EU has been also active in this regard. Since the mid 80's, EU has operated many multi-national co-working programs, such as ESPRIT for information development strategy, ACTS for telecommunication technology development, SEMATEC for pan-Europe semiconductor development, BRTE-ERAM for industry and new materials development plan, THERMIE for energy technology development plan, Socrates for integrated education training business, Leonardo da Vinci for integrated technology training business, and so forth.

V. Adaptation towards Knowledge-Based Economy

To facilitate a speedy transition of Korea from the industrial to the knowledge-based economy, it is very important that their human resource development process be accelerated. We need education system for the cultivation of top brains for generation and dissemination of knowledge, re-education program associated with career development, continuing education for citizens to enhance their technology literacy, and so forth.

The speed of transition from the industrial to the knowledge-based industry is so fast that, if incumbent workers in manufacturing fail to adapt themselves to knowledge intensive work, a massive unemployment may occur. Additionally, many of the major manufacturing industries in Korea are becoming IT-based automated facilities. Therefore, re-education programs for the unemployed and continuing education programs for the incumbent workers are indispensable in the knowledge-based society.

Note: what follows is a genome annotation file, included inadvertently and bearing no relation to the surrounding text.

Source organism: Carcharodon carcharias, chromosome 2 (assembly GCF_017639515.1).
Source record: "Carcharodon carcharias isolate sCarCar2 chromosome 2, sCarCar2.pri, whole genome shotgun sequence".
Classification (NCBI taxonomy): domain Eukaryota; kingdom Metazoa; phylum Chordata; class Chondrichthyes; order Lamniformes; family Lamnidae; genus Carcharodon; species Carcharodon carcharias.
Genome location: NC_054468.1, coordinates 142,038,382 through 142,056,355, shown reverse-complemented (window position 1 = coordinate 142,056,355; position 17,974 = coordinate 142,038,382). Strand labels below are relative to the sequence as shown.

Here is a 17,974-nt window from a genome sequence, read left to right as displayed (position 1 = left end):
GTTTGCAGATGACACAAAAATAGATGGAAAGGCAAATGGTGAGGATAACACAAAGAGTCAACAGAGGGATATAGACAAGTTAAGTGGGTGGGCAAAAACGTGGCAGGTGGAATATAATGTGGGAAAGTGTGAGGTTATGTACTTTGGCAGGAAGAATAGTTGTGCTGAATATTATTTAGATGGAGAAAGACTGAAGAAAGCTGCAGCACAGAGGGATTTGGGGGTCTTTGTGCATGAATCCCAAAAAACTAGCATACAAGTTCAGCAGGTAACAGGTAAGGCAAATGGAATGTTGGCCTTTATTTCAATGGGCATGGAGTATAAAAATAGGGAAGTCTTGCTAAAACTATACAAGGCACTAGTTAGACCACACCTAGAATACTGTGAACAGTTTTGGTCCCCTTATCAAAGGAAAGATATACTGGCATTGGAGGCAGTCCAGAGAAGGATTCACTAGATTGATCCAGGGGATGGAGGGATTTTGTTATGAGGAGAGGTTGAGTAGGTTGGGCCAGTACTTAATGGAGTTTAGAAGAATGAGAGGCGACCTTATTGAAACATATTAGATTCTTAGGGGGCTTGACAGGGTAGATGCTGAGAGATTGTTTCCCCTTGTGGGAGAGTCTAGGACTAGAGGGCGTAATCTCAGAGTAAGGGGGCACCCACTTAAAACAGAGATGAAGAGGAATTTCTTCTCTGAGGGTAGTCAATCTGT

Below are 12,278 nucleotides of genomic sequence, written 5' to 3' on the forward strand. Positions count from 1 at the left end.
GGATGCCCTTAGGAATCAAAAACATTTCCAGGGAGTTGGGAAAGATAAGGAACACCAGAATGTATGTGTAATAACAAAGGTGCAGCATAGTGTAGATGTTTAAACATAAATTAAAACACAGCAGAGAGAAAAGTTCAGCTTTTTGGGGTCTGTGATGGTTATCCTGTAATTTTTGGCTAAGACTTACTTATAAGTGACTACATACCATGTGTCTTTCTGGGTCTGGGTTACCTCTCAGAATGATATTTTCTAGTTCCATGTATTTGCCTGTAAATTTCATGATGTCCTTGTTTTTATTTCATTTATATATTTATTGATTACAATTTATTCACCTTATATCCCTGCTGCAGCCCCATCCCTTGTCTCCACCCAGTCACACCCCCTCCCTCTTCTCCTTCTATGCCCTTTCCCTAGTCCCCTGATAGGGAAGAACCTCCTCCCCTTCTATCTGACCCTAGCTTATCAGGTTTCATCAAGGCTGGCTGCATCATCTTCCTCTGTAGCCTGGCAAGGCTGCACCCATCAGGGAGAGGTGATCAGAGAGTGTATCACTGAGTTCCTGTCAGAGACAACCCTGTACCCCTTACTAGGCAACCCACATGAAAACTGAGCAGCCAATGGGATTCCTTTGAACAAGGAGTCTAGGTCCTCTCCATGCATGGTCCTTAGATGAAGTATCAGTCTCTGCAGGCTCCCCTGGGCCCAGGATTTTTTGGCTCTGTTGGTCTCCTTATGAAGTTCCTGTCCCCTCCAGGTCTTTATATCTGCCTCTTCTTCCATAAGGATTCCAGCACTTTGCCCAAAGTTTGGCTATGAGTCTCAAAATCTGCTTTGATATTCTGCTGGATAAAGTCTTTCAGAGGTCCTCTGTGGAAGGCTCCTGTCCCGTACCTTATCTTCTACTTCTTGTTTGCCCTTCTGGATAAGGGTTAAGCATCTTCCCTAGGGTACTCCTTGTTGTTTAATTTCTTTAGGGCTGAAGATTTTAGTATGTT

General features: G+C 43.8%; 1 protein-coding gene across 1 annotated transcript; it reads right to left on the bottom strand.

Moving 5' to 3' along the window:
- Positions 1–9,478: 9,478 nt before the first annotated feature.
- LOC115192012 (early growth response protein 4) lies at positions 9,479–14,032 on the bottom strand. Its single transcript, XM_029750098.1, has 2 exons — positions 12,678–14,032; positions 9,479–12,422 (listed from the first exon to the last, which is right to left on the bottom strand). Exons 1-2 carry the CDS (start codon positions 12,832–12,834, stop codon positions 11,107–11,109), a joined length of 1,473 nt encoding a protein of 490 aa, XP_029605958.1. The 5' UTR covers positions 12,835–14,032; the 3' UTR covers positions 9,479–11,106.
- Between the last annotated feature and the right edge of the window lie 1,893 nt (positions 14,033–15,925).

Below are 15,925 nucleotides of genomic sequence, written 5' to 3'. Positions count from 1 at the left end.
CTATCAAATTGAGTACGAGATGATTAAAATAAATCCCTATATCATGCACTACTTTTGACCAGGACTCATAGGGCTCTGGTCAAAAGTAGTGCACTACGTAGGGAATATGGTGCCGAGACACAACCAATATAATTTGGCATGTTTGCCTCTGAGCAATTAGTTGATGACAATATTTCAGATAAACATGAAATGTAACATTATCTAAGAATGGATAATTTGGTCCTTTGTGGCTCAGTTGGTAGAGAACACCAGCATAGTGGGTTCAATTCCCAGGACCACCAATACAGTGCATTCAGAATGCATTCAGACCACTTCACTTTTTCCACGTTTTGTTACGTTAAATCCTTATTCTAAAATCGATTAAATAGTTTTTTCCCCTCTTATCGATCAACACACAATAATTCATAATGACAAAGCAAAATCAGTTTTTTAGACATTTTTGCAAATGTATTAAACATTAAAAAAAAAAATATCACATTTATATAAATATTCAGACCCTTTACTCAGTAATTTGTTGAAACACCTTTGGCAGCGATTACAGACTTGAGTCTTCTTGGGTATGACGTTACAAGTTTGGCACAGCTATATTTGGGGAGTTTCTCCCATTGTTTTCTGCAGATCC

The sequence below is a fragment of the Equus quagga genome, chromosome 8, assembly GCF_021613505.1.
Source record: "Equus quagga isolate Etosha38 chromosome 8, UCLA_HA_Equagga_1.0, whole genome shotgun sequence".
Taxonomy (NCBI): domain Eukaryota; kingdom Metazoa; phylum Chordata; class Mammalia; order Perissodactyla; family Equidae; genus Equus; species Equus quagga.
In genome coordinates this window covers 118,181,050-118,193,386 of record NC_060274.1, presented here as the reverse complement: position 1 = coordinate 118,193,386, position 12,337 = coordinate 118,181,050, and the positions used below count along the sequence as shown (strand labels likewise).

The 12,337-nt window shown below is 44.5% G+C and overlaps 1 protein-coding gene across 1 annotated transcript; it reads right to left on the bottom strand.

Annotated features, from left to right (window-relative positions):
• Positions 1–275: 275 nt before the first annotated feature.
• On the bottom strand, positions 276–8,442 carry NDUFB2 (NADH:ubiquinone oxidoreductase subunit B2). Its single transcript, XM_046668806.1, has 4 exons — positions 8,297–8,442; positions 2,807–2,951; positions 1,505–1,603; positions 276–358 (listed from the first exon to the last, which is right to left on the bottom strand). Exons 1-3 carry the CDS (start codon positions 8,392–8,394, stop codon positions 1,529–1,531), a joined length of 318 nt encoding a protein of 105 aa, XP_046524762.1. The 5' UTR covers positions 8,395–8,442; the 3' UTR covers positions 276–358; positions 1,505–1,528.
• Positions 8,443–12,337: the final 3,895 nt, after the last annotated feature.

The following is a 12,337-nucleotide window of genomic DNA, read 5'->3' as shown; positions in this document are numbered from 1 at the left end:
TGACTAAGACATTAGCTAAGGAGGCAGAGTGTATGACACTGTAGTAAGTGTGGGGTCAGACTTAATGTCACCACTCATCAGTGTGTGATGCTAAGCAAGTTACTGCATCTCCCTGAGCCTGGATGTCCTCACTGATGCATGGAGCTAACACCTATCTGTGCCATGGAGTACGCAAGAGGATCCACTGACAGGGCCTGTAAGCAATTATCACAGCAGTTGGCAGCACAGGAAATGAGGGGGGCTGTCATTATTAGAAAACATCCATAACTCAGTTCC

Next, invigoration of technological innovation is important for Korea. After all it is through the process of technological innovation that we can generate wealth, improve the quality of life, and assure national security. Here, we need to emphasize the importance of science and technology plus entrepreneurship. In recognition of this new paradigm, Korean Government has recently committed itself to develop a science- and technology- centered society on this peninsula.

Finally, Korean industry ought to try to improve their global competitiveness by international networking. In knowledge management, a high recommended method for increasing and utilizing knowledge assets of an organization is to build up a human resource network. A similar concept is applicable in the global arena as well.

As an example, examine the case of IMS (Intelligent Manufacturing Systems) program, which has followed the core concept of the knowledge-based society. IMS is a global network program, participants to which are Australia, Japan, Korea, Switzerland, and the U.S. The primary activities of IMS are co-researches at a pre-competitive stage. Additionally, it offers an education program (GEM) and operates a community of common interest (CCI) in each of an interesting technology area. The International Steering Committee of IMS will be located in and operated from Korea for two and a half years, beginning with May, 2005.

VI. Concluding Words

In conclusion, it is recommended that the Korean industry help accelerate Korea's human resource development process, invigorate technological innovation activity, and enhance international cooperation through global networking. As for the Government's decision to develop a science- and technology- based society on the Korean peninsula, the sooner it is carried out, the more competitive the Korean industry will be.




Mr. James (Young-Ju) Huh, who serves as a staff reporter for The Seoul Times, studied management at the Ritumeikan Asia Pacific Universty in Japan. He covers diplomatic area and other foreign communities in Seoul.